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  8. msimkin

    Hi Ewan, at the time this post was due we had just commenced the process of implementation so it was far too early to talk about the impact on learning. Some of the changes are still in train while some are now in place and being evaluated.
    The learning and teaching outcomes are always the most important aspect of any change to any aspect of education – whether it be physical provision or a virtual facility, and to assess this properly requires time. This is particularly true with senior secondary students who often object to changes because it is different, rather that allowing the concept to percolate before offering an opinion. At this point of time, I am very happy with the outcome on the basis of my own observations – which is too superficial for my liking. Given that everything I am reading for this course is intertwined, and is impacting on my work across the board, follow up assessment of the impact of any changes made will form part of further blog posts. Reflective and assessable posts, as well as the final assessment piece should round out the picture.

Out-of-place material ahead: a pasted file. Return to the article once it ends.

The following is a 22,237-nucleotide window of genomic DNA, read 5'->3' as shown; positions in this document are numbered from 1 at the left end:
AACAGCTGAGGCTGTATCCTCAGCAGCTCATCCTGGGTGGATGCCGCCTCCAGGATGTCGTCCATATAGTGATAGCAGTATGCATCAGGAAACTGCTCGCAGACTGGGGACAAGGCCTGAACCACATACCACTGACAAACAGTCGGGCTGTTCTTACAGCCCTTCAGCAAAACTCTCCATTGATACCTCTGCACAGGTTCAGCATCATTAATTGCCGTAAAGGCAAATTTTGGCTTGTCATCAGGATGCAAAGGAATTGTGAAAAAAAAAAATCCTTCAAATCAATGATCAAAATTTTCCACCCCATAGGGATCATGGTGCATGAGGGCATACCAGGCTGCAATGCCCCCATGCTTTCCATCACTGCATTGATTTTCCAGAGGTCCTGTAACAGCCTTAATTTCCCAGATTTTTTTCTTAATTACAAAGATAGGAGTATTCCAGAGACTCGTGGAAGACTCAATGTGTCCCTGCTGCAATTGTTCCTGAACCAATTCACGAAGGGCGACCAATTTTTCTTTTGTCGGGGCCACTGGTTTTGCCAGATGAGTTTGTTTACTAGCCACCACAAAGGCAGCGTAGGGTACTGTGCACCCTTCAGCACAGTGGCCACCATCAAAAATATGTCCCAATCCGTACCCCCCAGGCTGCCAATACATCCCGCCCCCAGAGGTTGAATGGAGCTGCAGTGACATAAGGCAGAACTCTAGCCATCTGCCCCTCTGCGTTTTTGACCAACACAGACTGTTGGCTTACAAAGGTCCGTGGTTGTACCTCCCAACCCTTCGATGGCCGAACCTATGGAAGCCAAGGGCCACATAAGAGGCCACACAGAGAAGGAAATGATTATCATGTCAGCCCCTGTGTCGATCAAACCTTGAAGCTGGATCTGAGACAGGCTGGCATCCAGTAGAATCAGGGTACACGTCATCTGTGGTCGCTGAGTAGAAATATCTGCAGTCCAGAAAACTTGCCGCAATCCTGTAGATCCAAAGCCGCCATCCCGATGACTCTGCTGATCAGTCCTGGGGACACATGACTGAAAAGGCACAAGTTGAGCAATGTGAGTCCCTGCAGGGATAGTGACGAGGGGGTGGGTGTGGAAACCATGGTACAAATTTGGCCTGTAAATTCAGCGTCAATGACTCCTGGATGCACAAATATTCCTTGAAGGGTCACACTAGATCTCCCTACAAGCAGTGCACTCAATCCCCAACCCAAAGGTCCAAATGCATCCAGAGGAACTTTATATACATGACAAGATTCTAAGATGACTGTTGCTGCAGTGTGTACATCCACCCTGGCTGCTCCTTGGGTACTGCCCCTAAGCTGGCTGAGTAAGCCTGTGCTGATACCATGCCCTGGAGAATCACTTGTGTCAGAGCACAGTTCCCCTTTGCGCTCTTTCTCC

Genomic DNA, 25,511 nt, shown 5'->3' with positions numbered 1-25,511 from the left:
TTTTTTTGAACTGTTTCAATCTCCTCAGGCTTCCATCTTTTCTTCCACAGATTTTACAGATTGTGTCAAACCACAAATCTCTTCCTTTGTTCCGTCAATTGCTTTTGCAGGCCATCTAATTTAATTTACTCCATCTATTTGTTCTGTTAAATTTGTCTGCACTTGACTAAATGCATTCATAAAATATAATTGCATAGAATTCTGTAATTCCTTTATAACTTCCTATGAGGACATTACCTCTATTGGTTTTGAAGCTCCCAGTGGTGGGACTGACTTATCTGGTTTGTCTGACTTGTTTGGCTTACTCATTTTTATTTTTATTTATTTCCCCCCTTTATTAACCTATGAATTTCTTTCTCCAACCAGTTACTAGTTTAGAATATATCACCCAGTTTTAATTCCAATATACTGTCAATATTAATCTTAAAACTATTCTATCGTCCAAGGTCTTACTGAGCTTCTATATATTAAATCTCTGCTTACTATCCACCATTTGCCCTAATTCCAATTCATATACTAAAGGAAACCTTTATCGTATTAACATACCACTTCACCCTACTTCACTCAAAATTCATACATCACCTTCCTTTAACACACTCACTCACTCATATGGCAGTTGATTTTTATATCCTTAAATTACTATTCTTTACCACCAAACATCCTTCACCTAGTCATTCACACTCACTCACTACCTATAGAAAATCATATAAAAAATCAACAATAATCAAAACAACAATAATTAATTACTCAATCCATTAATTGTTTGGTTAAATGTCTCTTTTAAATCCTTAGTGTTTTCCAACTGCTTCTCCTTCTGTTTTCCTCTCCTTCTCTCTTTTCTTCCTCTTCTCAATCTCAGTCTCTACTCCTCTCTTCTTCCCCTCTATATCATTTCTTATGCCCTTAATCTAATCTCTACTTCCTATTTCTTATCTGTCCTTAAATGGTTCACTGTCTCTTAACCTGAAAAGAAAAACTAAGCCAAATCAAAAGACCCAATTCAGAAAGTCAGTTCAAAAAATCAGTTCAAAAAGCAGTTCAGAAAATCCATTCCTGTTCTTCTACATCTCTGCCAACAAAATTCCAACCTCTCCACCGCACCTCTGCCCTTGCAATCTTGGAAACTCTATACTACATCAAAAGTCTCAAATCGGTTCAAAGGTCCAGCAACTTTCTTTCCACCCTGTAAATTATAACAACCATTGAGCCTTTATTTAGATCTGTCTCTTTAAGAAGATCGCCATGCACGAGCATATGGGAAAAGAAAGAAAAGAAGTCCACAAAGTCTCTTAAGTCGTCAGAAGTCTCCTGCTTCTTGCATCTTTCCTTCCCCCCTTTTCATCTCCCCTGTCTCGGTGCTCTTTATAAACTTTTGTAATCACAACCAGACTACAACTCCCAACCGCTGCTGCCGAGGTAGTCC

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  9. Ewan McIntosh

    Thanks for sharing a bit more on the ‘weight’ of the development – it sounds like the incubation period of the course, as well as the readings and provocations you’re getting from the lit, might well help a great deal in making the impact clearer.

    One question that might crop up in Module 8, on experimental spaces, is how fast we can make that turnaround on a prototype, to get more reliable impact information earlier. An interesting one to think about.